Work continues on many fronts. Amongst them: zeroing in on September, starting a new project related to this website, and continuing to scope out the evolution of HDL.

Goodbye, June!


Weeknotes Week 067

This update comes from somewhere over the middle west of the United States, as I type away thanks to inflight wifi. Marco, Justin, and I have been in San Francisco for the Design Management Institute's Re-Thinking the Future of Design conference. Largely focused on the effectiveness of an expanded use of design within commercial organizations, Marco was sharing our work on a panel with Kyung-Won Chung from the Mayor's office in Seoul, South Korea, as well as Bruce Nussbaum, Roger Martin, and Jeanne Liedtka that discussed design in a larger societal context.

The event had a pretty good Twitter feed going and there were lots of lively discussions. The crowd skewed towards a more experienced, and thus older, level of individuals but it was nice to see some young faces in the audience as well. My eyes are especially attuned to these kind of demographics when I visit events these days.

With the HDL Studios and now HDL Global we've made a conscious effort to make space for younger voices in the conversation. Not only is the youthful perspective important, but we want to create opportunities to expose them to a new way of working and a new set of tools while they have an entire career ahead of them.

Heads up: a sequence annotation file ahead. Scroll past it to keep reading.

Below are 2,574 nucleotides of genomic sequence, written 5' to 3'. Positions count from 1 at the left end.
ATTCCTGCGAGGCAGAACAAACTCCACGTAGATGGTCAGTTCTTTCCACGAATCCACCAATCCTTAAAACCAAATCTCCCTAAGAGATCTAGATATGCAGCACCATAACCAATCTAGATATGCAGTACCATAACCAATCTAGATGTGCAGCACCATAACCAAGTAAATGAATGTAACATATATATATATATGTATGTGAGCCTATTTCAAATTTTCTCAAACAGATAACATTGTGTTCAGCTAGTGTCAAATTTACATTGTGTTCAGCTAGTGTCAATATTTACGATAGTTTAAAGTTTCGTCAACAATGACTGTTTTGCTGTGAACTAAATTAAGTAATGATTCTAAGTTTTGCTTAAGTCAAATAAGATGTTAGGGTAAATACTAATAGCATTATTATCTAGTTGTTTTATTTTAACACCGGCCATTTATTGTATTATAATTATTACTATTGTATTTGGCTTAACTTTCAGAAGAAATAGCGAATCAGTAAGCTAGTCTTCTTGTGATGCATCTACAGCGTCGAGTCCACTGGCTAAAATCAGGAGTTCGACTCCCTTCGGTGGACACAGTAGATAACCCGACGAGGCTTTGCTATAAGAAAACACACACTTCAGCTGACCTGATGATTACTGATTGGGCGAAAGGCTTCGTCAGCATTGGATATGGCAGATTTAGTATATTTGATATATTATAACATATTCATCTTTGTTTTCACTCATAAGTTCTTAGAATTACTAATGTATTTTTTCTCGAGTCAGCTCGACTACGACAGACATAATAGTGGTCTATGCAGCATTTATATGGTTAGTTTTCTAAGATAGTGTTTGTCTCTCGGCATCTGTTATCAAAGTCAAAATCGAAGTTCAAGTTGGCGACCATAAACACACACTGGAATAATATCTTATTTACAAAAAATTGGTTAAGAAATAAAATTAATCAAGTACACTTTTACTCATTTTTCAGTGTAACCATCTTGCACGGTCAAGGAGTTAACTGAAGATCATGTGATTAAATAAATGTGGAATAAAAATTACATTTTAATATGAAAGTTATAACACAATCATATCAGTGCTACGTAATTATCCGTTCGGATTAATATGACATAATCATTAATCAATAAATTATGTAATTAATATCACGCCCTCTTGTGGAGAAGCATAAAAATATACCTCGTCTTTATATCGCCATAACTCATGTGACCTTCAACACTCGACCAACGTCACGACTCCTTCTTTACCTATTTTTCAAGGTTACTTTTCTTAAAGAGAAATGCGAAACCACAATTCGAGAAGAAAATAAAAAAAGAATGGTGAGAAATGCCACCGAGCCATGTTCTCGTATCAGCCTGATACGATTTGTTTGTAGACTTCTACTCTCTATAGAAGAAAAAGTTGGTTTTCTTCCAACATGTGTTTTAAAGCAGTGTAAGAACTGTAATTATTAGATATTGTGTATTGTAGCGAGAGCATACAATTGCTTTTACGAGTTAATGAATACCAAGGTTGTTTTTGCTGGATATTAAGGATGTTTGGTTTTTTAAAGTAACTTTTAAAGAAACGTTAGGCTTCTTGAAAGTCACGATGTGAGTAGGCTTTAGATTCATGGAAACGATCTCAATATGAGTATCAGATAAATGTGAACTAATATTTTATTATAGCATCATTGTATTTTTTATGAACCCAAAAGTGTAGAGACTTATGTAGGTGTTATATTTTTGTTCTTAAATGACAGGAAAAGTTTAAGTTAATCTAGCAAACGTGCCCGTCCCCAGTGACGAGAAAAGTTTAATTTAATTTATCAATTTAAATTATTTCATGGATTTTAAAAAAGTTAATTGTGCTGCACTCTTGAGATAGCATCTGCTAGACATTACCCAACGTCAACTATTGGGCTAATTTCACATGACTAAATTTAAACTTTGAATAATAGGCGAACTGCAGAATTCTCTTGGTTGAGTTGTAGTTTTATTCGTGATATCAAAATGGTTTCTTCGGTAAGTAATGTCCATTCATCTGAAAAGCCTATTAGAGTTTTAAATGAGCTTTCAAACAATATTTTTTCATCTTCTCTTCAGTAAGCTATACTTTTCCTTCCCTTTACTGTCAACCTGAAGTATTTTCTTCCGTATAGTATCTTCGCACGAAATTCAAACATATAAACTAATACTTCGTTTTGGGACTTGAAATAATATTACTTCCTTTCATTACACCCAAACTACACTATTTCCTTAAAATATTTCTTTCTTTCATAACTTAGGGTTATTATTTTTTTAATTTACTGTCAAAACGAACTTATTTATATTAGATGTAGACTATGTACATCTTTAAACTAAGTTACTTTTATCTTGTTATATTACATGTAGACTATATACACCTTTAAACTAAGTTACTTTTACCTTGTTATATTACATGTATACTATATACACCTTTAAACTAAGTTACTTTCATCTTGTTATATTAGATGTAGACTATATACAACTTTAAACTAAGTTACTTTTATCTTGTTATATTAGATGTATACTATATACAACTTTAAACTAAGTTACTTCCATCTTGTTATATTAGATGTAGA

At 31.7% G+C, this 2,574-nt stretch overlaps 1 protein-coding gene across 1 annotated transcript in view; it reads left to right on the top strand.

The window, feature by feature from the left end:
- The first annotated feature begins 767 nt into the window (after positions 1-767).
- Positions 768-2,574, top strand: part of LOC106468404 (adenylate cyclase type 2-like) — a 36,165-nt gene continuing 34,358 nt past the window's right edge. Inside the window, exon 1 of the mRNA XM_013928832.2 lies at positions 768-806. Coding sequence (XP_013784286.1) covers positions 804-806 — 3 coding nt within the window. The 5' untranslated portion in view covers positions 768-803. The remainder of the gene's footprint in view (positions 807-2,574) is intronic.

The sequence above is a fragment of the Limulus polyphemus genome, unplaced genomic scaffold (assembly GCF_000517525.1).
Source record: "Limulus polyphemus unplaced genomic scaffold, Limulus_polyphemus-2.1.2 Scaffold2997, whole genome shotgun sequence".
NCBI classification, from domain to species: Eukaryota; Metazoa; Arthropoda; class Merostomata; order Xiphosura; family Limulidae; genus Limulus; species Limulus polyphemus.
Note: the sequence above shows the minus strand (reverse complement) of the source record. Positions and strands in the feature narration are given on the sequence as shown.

Speaking of students, this week concludes the work of Anna-Leena and Christina who have been supporting the ageing studio. Rather than work part time for a month, they compressed their work into a focused week-long charrette, which might explain the "brain self portraits" they drew.

Not sure what this says about HDL, but it's a fun exercise to draw a brain self portrait. Give it a try!
Not sure what this says about HDL, but it's a fun exercise to draw a brain self portrait. Give it a try!

While in San Francisco, Justin and Marco managed to sneak in a couple Low2No working sessions with Arup and I paid a visit to Adaptive Path, where I had a chat with Peter Merholz about his growing design consultancy, and global design practice in general.

It was a good week and now we begin our laser focus on getting ready for September.


Weeknotes Week 066

Last week was the HDL Studio on Ageing, our third and final for 2010. It was a lively, intellectually powerful five days spent in Helsinki and Jyväskylä and a perfect endcap to the HDL Studios experience. Here's a glimpse of our 2010 Studios by the numbers:

  • 1 studio space
  • 6 weeks
  • 3 studios
  • 24 studio Members
  • 17 of which came from abroad
  • 2 combined count of volcanos and labor strikes that our travel plans managed to survive without incident